So you’ve lapped Yer Tiz a fair few times. You remember each twist and turn of Nova and perhaps you’ve aced your Strava record thrice over. Or maybe you’re just feeling a little audacious and fancy something new? This ride is for for you. Designed to take in some lesser known trails and single track as well as some Bristol classics, you’ll go to Bourton Coombe and back via some scenic spots such as Ashton Hill and Tyntesfield.

The route is approximately 16 miles long and involves 1,250 feet of climbs and descents. The ride will take you about 2 hours 30 mins if you stick to the route, dependant on fitness, however we’d recommend making a day of it to explore the spots. Expect plenty of natural terrain, bridleways and single track and as minimal amount of road time possible. It must be said however, that this isn’t a flat or easy ride, it’s a mountain bike ride after all and we’ve tried to make it as such!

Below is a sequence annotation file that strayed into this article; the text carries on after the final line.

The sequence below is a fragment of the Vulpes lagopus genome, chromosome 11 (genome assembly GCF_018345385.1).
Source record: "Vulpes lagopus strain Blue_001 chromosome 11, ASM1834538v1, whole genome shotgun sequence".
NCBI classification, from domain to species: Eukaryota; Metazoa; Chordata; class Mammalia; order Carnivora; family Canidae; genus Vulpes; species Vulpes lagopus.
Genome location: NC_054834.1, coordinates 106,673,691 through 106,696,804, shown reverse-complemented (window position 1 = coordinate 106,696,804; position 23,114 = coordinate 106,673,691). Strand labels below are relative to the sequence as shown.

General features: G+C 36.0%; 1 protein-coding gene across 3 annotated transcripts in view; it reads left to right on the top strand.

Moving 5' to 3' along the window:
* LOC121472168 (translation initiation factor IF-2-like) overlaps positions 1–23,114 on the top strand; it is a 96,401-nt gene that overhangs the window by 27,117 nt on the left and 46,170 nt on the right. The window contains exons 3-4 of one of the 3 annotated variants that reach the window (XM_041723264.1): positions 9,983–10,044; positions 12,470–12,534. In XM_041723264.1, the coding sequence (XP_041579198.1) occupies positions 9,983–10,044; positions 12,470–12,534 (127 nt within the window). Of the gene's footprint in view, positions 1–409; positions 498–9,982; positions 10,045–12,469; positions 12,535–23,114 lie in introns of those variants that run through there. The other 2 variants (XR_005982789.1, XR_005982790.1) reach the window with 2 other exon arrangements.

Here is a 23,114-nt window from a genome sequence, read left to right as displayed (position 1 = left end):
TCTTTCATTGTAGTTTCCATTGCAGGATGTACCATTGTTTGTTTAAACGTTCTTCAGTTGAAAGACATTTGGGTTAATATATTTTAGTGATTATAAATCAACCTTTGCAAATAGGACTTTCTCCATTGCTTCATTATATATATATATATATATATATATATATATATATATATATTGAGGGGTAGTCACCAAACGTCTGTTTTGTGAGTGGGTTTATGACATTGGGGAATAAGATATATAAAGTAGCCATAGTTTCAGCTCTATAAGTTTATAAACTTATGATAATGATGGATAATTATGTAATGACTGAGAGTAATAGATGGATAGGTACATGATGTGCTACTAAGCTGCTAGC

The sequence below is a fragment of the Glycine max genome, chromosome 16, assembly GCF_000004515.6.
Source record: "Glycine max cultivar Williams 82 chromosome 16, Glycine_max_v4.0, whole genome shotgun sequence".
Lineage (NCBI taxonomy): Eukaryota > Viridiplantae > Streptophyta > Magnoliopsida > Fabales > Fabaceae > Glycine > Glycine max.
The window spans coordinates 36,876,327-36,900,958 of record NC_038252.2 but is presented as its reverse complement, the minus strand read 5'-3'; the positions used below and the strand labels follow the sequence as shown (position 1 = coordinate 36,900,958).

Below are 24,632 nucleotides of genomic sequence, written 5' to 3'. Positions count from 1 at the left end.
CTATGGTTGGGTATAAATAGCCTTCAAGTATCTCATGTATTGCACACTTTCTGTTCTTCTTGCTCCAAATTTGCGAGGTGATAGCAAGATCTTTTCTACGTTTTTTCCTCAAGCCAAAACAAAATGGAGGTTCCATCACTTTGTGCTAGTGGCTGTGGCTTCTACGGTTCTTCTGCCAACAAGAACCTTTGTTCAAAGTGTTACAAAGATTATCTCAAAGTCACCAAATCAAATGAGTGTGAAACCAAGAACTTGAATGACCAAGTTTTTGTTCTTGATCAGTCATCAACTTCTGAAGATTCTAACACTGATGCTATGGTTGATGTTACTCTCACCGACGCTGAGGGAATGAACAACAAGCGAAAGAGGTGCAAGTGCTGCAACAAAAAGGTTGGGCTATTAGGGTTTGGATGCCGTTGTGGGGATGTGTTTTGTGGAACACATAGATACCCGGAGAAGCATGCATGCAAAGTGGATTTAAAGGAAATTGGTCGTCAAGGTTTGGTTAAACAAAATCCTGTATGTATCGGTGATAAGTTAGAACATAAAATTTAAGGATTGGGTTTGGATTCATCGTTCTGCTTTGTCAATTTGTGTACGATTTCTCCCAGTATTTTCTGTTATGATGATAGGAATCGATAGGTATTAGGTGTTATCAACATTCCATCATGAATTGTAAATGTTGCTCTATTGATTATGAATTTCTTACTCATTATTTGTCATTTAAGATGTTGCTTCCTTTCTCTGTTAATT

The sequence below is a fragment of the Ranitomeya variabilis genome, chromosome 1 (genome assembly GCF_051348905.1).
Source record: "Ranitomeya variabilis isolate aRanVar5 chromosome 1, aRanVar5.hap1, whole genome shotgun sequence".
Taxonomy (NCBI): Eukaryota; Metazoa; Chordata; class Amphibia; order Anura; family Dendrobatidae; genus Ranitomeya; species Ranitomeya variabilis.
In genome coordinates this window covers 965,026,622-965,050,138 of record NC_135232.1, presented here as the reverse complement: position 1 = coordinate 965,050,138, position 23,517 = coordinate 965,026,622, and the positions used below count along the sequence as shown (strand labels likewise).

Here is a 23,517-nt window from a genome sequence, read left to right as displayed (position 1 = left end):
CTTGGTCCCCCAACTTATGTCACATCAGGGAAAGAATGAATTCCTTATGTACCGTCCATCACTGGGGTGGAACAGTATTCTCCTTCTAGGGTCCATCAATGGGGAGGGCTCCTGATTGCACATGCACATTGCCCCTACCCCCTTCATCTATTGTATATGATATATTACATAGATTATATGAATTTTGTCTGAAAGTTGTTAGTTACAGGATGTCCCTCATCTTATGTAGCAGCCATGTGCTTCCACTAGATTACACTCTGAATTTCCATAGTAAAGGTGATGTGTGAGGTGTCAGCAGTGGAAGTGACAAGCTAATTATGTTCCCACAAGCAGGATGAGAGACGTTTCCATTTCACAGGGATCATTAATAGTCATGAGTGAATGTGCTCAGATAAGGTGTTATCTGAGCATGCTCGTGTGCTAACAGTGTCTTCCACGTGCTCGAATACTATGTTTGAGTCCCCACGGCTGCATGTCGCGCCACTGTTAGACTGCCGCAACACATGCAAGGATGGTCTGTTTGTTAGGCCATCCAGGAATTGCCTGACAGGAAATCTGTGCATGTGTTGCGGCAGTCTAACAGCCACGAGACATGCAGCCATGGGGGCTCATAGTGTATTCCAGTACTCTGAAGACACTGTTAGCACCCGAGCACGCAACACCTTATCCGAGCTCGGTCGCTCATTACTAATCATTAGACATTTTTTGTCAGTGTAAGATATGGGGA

Please be aware you may have to push your bike on small sections of linking footpath. The route can be followed by the book for a direct circuit, or serve as a rough guide if you choose to veer off course for your own MTB odyssey. If you do this, you’ll likely be rewarded with hidden trails, off-piste steeps and a bigger buzz!

The Ride

It’s Autumn. Arguably one of my favourite times of year, despite the regular chore of having to clean the bike 2 or 3 times a week… As the days draw in, nature has a beautiful way of reminding us that everything is always changing. As I adjust to my new role and new way of life at Pedal Progression, I get a renewed sense of gratitude and optimism for the year ahead.